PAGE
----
Cultural competence and simulated patients.

Details

Serval ID
serval:BIB_EEFBDA2BDA66
Type
Article: article from journal or magazin.
Publication sub-type
Review (review): journal as complete as possible of one specific subject, written based on exhaustive analyses from published work.
Collection
Publications
Institution
Title
Cultural competence and simulated patients.
Journal
The clinical teacher
Author(s)
Paroz S., Daele A., Viret F., Vadot S., Bonvin R., Bodenmann P.
ISSN
1743-498X (Electronic)
ISSN-L
1743-4971
Publication state
Published
Issued date
10/2016
Peer-reviewed
Oui
Volume
13
Number
5
Pages
369-373
Language
english
Notes
Publication types: Journal Article
Publication Status: ppublish
Abstract
Cultural competence education is central in addressing the socio-cultural factors that affect health care; however, there is little agreement over the best teaching approach. Although simulated patients are widely used in medical education, little is known about their application to cultural competence education.
At the Department of Ambulatory Care and Community Medicine, University of Lausanne, the content of a cultural competence education module for resident doctors was recently restructured, with a final session emphasising previous principles through a simulated patient-doctor encounter.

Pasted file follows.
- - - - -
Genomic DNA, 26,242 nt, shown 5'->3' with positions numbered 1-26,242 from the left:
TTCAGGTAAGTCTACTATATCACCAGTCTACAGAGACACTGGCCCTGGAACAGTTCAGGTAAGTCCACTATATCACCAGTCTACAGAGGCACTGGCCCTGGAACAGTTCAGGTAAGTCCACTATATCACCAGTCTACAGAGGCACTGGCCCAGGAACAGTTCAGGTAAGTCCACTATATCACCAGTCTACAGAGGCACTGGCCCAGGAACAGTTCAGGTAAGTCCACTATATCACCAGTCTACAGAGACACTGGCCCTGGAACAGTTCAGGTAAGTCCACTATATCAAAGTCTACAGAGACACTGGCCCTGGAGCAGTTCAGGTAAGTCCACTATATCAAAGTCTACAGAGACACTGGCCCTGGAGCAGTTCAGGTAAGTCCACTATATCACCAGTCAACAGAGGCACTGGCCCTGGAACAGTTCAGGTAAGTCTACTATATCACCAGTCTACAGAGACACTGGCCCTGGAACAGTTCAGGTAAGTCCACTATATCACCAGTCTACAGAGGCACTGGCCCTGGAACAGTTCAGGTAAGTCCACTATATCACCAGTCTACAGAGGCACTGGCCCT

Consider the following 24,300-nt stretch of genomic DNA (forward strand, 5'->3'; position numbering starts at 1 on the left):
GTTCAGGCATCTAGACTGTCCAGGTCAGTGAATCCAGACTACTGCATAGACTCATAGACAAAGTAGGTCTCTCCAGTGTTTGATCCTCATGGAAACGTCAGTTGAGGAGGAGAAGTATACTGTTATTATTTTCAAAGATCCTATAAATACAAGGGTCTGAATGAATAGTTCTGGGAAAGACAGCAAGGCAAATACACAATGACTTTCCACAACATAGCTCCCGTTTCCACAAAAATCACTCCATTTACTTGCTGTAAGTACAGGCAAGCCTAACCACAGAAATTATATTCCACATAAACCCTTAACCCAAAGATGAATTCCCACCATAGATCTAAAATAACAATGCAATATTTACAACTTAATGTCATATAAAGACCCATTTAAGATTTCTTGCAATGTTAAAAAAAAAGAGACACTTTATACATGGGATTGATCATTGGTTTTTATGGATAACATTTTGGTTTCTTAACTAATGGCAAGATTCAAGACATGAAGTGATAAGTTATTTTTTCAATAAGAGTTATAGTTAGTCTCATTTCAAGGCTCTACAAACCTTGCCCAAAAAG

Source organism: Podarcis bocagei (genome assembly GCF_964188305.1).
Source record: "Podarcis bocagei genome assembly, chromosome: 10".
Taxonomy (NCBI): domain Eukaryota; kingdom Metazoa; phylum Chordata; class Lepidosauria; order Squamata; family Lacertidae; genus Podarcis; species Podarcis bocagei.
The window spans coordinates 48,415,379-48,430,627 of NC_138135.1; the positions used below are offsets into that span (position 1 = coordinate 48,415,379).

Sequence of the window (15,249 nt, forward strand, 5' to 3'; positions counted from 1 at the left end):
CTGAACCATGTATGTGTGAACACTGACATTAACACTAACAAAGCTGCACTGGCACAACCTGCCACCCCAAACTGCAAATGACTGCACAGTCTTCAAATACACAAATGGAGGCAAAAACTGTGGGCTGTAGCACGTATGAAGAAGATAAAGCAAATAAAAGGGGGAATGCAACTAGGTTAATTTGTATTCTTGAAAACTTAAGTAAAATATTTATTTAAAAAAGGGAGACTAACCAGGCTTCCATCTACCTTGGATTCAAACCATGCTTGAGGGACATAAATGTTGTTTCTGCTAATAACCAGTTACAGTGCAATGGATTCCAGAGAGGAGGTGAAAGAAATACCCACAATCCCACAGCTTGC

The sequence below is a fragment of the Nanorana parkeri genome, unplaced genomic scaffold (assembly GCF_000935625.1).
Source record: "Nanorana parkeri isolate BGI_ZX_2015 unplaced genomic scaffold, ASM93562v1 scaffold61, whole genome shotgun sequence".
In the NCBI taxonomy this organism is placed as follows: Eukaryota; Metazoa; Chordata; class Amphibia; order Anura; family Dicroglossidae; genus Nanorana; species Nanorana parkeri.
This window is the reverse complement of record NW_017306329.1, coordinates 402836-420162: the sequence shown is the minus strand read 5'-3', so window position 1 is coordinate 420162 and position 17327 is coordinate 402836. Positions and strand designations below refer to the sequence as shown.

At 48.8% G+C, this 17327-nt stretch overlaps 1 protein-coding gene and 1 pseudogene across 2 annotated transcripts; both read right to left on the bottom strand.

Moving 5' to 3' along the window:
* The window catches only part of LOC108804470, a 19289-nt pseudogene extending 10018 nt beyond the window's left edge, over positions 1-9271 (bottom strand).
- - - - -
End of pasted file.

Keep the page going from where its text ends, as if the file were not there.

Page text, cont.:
We tested the feasibility of cultural competence training with simulated patients. We created two complementary case scenarios based on real clinical practice and focused on specific clinical skills. An interdisciplinary team trained two simulated patients, and a 90-minute pilot session took place. General satisfaction was high and the increased opportunity for interaction was greatly appreciated. According to the learners, the simulated case setting was relevant for improving self-reflection and cultural sensitivity: applying skills in the session enhanced perceived impact for 'real-world' practice. We tested the feasibility of cultural competence training with simulated patients
The use of patient-centred simulated clinical practice as a teaching approach seems to be advantageous in increasing providers' self-reflection about cultural competence and intensifying the impact of cultural competence education in clinical practice, and hopefully will improve the quality of care for every patient. Case scenarios based on a diversity of socio-cultural factors and oriented towards a broad skills set would seem preferable to avoid cultural drift and to enhance the learning of cultural approaches that are adaptable to every patient.

Keywords
Cultural Competency/psychology, Culture, Curriculum, Education, Medical/methods, Humans, Patient Simulation, Physician-Patient Relations, Teaching
Pubmed
Web of science
Create date
04/09/2017 11:31
Last modification date
20/08/2019 17:16
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